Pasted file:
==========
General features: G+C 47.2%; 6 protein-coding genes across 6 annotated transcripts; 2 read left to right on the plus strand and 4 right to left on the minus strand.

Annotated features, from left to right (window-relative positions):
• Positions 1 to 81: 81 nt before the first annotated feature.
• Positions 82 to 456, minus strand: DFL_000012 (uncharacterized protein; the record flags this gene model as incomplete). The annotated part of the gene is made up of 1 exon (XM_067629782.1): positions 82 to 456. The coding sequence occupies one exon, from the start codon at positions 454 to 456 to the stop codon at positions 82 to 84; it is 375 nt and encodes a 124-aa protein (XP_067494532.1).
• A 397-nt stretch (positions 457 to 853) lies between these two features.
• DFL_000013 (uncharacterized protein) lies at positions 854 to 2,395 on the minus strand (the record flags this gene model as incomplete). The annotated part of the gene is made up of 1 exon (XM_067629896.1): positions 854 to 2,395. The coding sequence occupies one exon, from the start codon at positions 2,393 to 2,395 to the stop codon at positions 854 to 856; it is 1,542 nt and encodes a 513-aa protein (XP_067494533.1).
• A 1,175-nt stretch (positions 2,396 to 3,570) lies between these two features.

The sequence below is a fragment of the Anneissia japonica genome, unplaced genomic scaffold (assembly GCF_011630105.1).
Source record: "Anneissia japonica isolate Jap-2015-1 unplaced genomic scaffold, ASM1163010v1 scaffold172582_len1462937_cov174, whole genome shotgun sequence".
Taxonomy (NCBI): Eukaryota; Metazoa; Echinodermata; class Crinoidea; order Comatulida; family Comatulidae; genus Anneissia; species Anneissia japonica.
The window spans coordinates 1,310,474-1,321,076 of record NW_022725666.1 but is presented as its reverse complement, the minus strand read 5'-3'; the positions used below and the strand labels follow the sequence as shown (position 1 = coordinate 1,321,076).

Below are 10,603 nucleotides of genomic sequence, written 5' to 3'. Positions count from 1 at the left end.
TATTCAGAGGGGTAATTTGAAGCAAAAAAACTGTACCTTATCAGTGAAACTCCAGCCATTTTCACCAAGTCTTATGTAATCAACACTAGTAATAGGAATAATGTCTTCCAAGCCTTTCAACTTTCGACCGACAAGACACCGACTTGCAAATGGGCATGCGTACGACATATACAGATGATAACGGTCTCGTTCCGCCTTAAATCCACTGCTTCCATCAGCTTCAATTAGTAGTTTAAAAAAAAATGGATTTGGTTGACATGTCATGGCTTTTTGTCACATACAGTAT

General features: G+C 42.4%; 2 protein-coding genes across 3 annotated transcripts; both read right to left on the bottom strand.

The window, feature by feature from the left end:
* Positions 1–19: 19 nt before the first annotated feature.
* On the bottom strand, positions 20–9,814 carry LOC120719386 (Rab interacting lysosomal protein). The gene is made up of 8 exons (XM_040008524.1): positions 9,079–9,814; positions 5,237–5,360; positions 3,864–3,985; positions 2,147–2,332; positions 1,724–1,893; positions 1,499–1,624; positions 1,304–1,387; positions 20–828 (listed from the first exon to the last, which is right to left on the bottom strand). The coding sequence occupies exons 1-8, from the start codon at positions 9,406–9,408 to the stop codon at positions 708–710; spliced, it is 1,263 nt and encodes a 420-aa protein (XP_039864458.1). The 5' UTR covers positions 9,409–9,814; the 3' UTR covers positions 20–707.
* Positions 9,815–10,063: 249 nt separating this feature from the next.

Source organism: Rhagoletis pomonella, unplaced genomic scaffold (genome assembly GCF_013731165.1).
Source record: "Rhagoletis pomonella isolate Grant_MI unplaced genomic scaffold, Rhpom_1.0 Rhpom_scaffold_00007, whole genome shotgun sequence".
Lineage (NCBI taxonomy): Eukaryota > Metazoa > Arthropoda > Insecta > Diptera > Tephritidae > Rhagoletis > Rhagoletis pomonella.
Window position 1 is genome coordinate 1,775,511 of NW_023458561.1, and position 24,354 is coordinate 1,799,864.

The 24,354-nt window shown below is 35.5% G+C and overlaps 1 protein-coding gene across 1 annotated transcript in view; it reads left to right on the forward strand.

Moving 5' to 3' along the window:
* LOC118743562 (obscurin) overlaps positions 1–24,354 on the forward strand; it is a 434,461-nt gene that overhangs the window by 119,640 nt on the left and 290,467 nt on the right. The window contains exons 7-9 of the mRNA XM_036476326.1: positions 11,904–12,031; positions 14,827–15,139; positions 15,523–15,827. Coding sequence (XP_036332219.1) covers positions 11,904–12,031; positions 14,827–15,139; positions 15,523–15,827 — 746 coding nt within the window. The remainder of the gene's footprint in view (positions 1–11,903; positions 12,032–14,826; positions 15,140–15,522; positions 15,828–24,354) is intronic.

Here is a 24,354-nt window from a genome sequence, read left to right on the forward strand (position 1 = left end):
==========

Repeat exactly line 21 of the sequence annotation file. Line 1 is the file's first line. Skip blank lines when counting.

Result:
Lineage (NCBI taxonomy): Eukaryota > Metazoa > Arthropoda > Insecta > Diptera > Tephritidae > Rhagoletis > Rhagoletis pomonella.